1

I'm curious to get an opinion on following:
If someone decides to exploit some sort of vulnerability in a web application of mine or performs something of malicious intent, would this individual be able to stay anonymous by adapting following procedure?

  1. attacker finds a crowded public space with Wi-Fi
  2. attacker brought a Tor Raspberry Pi which he connects to the public Wi-Fi
  3. attacker connects attacking device and proxy through the Tor Raspberry Pi
  4. attacker steals information and trashes the Tor Raspberry Pi

Would it be possible to identify the attacker in any way post exploitation?

  • The only way is to set up server(s) to track past proxys. which you would parallel two hosting instances, but one is serving pages while the other one tracks. Also geographically different servers on different layer 1 segments helps tracking them past any vpn used. People of the old DARPA project need to get involved to eliminate tor because it uses the internet in the way is wasn't designed to do so. Either that, or get rid of the ssl system entirely and go with a different system that makes server certificates with proxy connections not work. – drtechno Feb 24 at 17:18
  • bandwidth usage. the getting mac address of emdedded node. something like: $mac = shell_exec("arp -a ".escapeshellarg($_SERVER['REMOTE_ADDR'])." | grep -o -E '(:xdigit:{1,2}:){5}:xdigit:{1,2}'"); will do... – drtechno Feb 24 at 17:22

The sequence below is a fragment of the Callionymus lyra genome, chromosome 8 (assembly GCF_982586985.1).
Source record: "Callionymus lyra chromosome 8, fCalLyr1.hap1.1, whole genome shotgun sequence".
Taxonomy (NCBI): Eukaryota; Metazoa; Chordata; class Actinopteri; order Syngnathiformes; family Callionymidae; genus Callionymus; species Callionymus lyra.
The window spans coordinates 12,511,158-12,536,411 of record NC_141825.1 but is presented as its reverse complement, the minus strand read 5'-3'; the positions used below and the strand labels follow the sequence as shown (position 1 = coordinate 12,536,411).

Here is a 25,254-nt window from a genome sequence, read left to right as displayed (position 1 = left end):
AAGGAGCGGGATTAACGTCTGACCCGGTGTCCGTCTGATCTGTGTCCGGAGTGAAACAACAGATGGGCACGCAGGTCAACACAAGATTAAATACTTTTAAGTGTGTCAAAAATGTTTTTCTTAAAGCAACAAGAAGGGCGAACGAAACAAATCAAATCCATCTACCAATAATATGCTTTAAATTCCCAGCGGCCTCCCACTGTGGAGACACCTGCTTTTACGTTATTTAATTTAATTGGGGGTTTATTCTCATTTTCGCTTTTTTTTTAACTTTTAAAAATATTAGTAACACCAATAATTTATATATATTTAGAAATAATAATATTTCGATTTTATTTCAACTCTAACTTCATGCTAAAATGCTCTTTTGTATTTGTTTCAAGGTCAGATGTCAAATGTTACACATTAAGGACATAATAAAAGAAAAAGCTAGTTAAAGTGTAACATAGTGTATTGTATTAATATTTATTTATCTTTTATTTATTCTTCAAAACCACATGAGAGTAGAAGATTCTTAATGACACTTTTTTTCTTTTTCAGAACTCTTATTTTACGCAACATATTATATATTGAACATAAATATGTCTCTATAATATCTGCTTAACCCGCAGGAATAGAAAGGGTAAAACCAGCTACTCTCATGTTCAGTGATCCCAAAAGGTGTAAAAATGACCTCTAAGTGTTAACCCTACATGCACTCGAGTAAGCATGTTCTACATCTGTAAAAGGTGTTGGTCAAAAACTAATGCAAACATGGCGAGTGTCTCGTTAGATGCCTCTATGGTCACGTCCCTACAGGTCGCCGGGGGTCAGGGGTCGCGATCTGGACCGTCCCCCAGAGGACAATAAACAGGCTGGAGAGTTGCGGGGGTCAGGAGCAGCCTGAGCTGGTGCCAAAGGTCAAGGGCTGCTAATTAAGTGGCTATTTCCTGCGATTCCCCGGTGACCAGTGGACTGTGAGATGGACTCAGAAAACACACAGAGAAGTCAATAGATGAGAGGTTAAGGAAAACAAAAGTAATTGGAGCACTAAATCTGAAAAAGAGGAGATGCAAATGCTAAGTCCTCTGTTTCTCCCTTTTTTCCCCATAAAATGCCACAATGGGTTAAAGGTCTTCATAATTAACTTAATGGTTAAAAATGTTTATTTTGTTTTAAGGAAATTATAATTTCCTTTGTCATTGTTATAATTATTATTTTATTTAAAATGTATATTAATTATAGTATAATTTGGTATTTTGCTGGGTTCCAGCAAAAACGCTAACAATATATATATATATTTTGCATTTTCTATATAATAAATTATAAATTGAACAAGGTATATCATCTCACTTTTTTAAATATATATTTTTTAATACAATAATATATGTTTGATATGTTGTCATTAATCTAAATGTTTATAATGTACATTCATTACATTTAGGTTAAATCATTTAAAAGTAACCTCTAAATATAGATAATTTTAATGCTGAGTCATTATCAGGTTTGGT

3

Any of these tactics alone would probably be enough, unless the target is high profile enough to lead to a serious investigation by the authorities. If your blog or low-profile, low impact, application is pwned by an anonymous person (e.g. not immediately evident who it is), no investigation will probably happen in most jurisdictions.

A private person probably has slim to no chance of tracking down a user of e.g. a Burger King wifi on a given time, or to reveal a tor users identity. Remember that NSA is spending money targeting tor users to reveal their identities.

  • How can NSA target a user if he uses above method? I assume contacting ISP for details would lead them to nowhere? they would really have to SE him into becoming lazy and make a mistake or something. 1) would scramble the location 2) would scramble the IP 3) would scramble the device 4) would make it impossible to identify? please correct me if i'm completely wrong, cheers. – NowsyMe Feb 24 at 15:13
  • 1
  • that's an interesting article, here is another one: raconteur.net/risk-management/… – NowsyMe Feb 24 at 15:35
  • 1
    Basically because no-one is using the resources of NSA to go after most criminals. Doing so would publicize NSA's methods (which they do not want), and it would demand capacity. – vidarlo Feb 24 at 15:39
  • 1
    Sure, to an extent. But it's also a question on how much resources you want to spend on a given incident, and what to do if the government of the other country doesn't care... – vidarlo Feb 24 at 15:52

Your Answer

By clicking “Post Your Answer”, you agree to our terms of service, privacy policy and cookie policy

Not the answer you're looking for? Browse other questions tagged or ask your own question.